Global Missiology English, Vol 1, No 15 (2017)

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Ministering in Honor-Shame Cultures: Biblical Foundations and Practical Essentials

Robert Penner

Abstract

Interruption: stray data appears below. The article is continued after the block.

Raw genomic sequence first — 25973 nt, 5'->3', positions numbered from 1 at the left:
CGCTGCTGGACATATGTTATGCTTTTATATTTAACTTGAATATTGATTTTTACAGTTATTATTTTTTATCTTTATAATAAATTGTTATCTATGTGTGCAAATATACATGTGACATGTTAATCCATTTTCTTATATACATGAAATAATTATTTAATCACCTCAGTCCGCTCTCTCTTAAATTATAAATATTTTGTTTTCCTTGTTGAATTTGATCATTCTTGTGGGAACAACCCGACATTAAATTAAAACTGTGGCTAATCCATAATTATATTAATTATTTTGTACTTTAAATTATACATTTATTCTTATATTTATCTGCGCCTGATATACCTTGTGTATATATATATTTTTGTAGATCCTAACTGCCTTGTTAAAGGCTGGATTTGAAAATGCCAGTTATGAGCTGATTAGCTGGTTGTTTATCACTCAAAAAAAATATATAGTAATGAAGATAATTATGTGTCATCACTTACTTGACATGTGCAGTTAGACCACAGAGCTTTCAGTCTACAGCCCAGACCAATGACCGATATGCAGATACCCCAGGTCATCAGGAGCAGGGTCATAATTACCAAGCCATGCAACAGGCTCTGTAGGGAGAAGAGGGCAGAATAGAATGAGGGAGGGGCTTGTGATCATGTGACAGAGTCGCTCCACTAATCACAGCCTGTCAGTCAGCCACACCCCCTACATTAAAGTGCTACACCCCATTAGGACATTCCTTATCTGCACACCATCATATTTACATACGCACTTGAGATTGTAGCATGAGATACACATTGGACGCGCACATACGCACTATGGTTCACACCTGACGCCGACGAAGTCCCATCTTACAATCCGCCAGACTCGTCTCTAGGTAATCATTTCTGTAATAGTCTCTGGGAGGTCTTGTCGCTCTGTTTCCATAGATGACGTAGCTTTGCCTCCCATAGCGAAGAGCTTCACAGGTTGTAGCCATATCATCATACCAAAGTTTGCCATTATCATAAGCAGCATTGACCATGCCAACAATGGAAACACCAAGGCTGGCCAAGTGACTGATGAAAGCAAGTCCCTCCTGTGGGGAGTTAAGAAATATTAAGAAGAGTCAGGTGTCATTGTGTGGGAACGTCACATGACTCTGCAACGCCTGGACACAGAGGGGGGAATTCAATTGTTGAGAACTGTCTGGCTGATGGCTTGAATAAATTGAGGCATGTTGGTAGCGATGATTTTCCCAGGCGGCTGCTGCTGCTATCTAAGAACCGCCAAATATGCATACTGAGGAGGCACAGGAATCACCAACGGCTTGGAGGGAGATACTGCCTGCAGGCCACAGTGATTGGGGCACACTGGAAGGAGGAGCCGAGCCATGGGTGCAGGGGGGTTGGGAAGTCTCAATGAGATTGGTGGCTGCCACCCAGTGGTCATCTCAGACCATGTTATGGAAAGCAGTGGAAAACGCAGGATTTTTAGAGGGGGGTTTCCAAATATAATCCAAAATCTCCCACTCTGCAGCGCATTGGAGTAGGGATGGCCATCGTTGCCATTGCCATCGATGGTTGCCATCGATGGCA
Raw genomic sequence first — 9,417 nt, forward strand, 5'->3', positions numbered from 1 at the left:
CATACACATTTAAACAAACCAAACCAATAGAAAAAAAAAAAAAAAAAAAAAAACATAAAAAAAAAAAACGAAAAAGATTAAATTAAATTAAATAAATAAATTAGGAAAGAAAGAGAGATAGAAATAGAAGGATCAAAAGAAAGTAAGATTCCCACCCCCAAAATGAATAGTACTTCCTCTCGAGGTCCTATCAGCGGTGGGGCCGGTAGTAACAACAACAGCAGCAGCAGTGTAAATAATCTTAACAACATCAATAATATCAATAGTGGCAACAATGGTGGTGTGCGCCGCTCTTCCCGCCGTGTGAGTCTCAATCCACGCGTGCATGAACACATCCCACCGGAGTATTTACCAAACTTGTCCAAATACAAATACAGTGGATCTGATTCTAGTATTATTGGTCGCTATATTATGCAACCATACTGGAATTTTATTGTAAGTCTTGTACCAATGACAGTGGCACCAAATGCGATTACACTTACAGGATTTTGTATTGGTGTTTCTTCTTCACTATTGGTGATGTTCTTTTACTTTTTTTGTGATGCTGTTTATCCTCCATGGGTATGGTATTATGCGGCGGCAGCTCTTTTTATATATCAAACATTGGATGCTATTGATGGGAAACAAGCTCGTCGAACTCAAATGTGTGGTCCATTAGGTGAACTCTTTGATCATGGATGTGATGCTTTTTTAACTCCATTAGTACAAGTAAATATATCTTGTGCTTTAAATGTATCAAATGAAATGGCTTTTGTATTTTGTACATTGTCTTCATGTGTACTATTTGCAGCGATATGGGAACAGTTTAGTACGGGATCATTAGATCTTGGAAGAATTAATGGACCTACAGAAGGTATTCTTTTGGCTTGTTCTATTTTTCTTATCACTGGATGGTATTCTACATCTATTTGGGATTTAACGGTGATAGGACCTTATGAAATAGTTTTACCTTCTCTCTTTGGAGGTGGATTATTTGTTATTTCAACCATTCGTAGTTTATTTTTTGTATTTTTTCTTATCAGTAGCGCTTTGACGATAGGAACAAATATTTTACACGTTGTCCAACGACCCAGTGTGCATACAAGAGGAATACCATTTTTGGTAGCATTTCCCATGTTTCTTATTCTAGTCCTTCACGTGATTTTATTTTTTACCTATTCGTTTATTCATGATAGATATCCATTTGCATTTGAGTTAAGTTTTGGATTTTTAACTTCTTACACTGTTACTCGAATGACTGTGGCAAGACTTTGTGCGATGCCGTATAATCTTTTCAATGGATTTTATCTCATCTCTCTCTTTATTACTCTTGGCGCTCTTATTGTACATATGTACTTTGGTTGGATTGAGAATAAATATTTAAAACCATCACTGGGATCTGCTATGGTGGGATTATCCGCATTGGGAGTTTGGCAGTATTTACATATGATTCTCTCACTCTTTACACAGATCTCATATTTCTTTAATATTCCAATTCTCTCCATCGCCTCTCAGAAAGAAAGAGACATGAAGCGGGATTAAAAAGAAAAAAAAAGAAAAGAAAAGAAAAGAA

In the early days of learning the Chinese language, my teacher introduced the word for sin, zui. As an evangelical Christian with experience relating to foreign missionaries, she felt it was necessary to explain that Chinese differ from Westerners in their understanding of the concept. Zui is more akin to a crime, something for which one is liable only in the event of being caught. For us Western missionaries, this would certainly pose a problem, for we had been taught to present a gospel that requires all individuals to recognize their guilt before a holy Creator. How could people who have no conscious realization of internal guilt possibly receive the gospel? Was some change required in their worldview before they could understand and receive the message of Christ’s death and resurrection? Or, conversely, did this Western missionary need to gain a fresh understanding of the gospel so that he could communicate in a way that made sense to people from a collectivist culture? In their book, Ministering in Honor-Shame Cultures, Georges and Baker attempt to help (evangelical) Christians who possess a Western, individualistic worldview better understand the collectivist mindset of the majority world, specifically those who live according to the moral code of honor-shame. The subtitle for this book – Biblical Foundations and Practical Essentials – describes the authors’ methodological approach. Both with extensive experience in cross-cultural ministry among honor-shame cultures, as well as significant training and experience in theological education, their goal is to offer practical help to those from guilt-innocence cultures engage with people who see the world through the lens of shame-honor. The ultimate goal is to strengthen the church in its mission, particularly from the West to the rest. The authors underscore their discussions of biblical theology and cultural-anthropological insights with stories of individuals and groups, providing readers from guilt-innocence cultures with an easy grasp of the issues.


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